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Argentina Is Not Brazil and YPF Is Not Petrobras

After much speculation, Argentine President Cristina Fernández de Kirchner once again proved she has the guts to move forward with a politically controversial government takeover. This time around Spanish oil company Repsol was the victim. In 2009, another Spanish company, Marsans, was forced to cede the Argentinean flagship airline to the government, and in 2008, $30 billion in private pension funds were nationalized.

Ms. Fernández announced a week ago that her government would expropriate 51 percent of YPF from Repsol, which would give the government control of the company. She cited insufficient investment resulting in energy scarcity as the reason for the takeover.

As with Aerolineas Argentinas' expropriation, the YPF takeover was popularly supported. The majority of Argentineans believe that the state should control strategic resources like oil. According to the consultancy Poliarquía, six out of every ten Argentines support the measure. This figure is lower than the 74 percent support rate reported by a government-friendly poll.

This public support, however, must not be confused with support of the government’s handling of energy policy. Indeed, according to polls, most Argentineans blame the government over YPF Repsol for dwindling hydrocarbon reserves. The public is aware how government price controls and fluctuating subsidies have distorted market forces and made necessary investments less attractive.

Nonetheless, it takes two to tango. Repsol, while known as a Spanish company, is actually owned by various, international financial groups like PEMEX, BBVA and Santander, to name a few. As such, it follows the logic of financial capital and was probably less interested in producing oil than increasing earnings. As the Argentinean government imposed price controls, Repsol-YPF took what earnings it made and invested elsewhere.

This arrangement didn’t bode well for the government, which had to spend $9 billion in energy imports in 2011, or for the Argentineans at large whose strategic resource was benefiting countries in Africa.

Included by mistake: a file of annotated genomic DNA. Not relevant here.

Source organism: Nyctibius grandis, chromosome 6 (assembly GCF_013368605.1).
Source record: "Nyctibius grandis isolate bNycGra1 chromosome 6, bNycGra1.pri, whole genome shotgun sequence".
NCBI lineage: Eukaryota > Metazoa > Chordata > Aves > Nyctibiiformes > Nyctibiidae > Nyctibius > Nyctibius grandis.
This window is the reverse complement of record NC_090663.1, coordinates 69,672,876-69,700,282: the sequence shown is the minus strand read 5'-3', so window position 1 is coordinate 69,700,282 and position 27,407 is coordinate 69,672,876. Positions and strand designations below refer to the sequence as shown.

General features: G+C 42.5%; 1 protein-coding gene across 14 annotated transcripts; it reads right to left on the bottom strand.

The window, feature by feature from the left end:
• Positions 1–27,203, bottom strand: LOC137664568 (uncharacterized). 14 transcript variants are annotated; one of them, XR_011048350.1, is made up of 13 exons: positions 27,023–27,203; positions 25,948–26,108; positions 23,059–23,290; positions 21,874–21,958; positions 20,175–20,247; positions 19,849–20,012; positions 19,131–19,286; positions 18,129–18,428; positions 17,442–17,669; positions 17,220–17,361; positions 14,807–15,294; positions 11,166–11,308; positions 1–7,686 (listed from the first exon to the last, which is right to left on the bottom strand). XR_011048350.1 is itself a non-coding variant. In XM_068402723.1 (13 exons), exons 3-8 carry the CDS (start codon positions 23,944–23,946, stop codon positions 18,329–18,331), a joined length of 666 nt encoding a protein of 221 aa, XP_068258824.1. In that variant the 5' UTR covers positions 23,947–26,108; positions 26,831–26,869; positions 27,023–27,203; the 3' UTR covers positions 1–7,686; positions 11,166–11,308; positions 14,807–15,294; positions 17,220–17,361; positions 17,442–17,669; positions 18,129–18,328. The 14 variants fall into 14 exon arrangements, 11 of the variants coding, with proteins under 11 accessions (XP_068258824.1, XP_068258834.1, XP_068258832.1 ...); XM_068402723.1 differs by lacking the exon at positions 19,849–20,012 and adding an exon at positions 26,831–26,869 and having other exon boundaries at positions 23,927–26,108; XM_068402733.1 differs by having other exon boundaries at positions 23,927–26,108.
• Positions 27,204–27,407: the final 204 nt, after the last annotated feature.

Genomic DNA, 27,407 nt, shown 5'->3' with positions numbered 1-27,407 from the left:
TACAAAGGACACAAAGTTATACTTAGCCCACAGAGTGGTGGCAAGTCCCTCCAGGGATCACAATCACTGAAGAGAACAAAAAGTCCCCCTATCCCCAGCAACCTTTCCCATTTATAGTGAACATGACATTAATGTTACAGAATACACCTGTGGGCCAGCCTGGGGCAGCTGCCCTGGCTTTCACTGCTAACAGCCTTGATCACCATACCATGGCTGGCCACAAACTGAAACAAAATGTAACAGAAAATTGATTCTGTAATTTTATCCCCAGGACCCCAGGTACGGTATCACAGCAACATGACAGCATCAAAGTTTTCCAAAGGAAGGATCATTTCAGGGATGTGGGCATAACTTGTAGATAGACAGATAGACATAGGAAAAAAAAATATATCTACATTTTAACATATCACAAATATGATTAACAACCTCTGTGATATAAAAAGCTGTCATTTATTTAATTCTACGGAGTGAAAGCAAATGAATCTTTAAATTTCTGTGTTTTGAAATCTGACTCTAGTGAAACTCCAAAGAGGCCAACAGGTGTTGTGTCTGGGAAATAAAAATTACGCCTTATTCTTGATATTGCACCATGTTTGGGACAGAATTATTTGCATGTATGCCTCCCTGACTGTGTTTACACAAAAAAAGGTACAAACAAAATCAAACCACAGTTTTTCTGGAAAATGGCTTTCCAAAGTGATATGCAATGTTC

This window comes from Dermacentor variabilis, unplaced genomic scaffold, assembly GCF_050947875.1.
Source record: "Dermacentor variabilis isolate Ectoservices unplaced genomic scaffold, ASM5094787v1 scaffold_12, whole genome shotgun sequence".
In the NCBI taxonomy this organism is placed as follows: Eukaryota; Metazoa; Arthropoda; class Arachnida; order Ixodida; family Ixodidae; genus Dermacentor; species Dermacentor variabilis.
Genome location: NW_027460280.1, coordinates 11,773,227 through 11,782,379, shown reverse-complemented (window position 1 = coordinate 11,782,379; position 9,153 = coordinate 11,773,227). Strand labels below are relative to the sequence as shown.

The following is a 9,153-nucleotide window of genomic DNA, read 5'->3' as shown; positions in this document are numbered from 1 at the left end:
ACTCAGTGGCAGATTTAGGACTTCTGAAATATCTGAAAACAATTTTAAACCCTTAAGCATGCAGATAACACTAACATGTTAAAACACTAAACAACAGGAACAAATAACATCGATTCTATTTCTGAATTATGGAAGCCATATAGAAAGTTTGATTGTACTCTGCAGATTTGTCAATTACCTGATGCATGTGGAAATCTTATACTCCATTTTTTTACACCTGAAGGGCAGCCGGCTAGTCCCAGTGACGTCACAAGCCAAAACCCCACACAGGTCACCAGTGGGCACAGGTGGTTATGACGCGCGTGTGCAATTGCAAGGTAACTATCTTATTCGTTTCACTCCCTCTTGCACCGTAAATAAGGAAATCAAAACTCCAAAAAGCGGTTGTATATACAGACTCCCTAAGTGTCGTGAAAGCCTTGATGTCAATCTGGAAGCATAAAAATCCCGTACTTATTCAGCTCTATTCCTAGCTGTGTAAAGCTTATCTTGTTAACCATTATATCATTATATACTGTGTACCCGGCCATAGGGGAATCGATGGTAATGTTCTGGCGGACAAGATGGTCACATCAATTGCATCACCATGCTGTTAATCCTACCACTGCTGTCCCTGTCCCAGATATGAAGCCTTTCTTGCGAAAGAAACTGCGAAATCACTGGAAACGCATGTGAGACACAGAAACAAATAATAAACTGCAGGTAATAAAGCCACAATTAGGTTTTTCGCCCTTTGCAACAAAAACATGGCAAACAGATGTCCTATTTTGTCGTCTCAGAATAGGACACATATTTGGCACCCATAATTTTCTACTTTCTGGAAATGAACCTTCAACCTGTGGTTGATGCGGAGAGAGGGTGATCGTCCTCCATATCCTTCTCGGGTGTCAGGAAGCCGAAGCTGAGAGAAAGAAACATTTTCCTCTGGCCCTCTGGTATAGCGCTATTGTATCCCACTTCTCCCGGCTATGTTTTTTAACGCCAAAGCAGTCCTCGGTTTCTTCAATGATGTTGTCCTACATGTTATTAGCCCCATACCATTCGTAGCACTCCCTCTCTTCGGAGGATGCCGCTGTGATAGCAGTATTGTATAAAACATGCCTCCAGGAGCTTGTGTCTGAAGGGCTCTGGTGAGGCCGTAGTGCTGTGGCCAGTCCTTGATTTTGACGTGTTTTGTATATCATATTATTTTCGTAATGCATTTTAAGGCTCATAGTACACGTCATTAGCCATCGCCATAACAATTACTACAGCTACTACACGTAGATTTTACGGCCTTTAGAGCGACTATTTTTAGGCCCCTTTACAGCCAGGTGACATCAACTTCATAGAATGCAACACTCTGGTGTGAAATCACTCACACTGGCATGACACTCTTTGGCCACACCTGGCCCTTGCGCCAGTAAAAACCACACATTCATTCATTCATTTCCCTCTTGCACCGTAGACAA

It makes sense that a government would want to ensure its energy self-sufficiency and investments in the strategic sector. Argentina, after all, is following in Brazil´s footsteps and hoping for similar results. The Brazilian government, with its 54 percent stake in Petrobras, has not held back the profitability or expansion of the national oil company. To the contrary, Petrobras today is Latin America´s largest companies in terms of revenue. 

“Argentina is not Brazil and YPF is not Petrobras" is a sentiment expressed by some here in Buenos Aires. Brazil is bigger, richer and has established state policies that are carried out from one administration to the next over the course of decades. Brazil´s energy policy, underway since the 1970s, turned the South American giant from energy-dependent to energy self-sufficient in a matter of decades. Its success was largely a result of long-term government policies supporting investment, infrastructure and consumption.

Moreover, while it can be just as bureaucratic and, in some cases, as protectionist as Argentina, it makes an effort to stick to the international rule book and maintain good international relations.

Argentina has no such track record and the only true state policy that it has kept over time is its losing battle for sovereignty over the Malvinas. Even the so-called Kirchner Economic Model (or K model) that has been pushed since 2003 under Nestor Kirchner´s administration has no clear definition. The modus operandi appears to be thuggish, government intervention.

The way in which this government has handled the Repsol-YPF expropriation is nothing short of scandalous. Shortly after the president´s announcement of the expropriation, her ministers accompanied by police barged into the Repsol office and gave executives five minutes to leave the premise. If you just read the press without having any context of the story, you would have thought it was some sort of international hostage situation as “the expat families huddled together at a Repsol executive´s home awaiting repatriation.”

Usurping private property is prohibited by the Argentinean Constitution, but the Kirchner government drew on laws promulgated during the military dictatorship to justify its action. This is quite ironic given the government’s disgust for the military dictatorship, its quest for justice and public support of human rights.

It now remains to be seen how YPF will increase oil production without Repsol. It will have to seek other international partners since its own capabilities and funds are limited. Even before the expropriation has been approved by Congress, the government has initiated talks with Petrobras and will sit down this week with Conoco Philips, Chevron and Exxon. China´s Sinopec, it is rumored, may also be interested in the risky venture since it was considering purchasing Repsol at the time of the takeover. But with so much uncertainty these days, only time will tell who the government can recruit to help its newest state-owned enterprise.

Janie Hulse Najenson is a contributing blogger to AQ Online. She is an analyst based in Buenos Aires, Argentina and the editor and producer of Insights from the Field, a quarterly publication promoting perspectives from within Latin America on politico-economic and security issues affecting the region.

Any opinions expressed in this piece do not necessarily reflect those of Americas Quarterly or its publishers.
Tags: Brazil, Argentina, Petrobras, Cristina Fernandez de Kirchner, Repsol YPF

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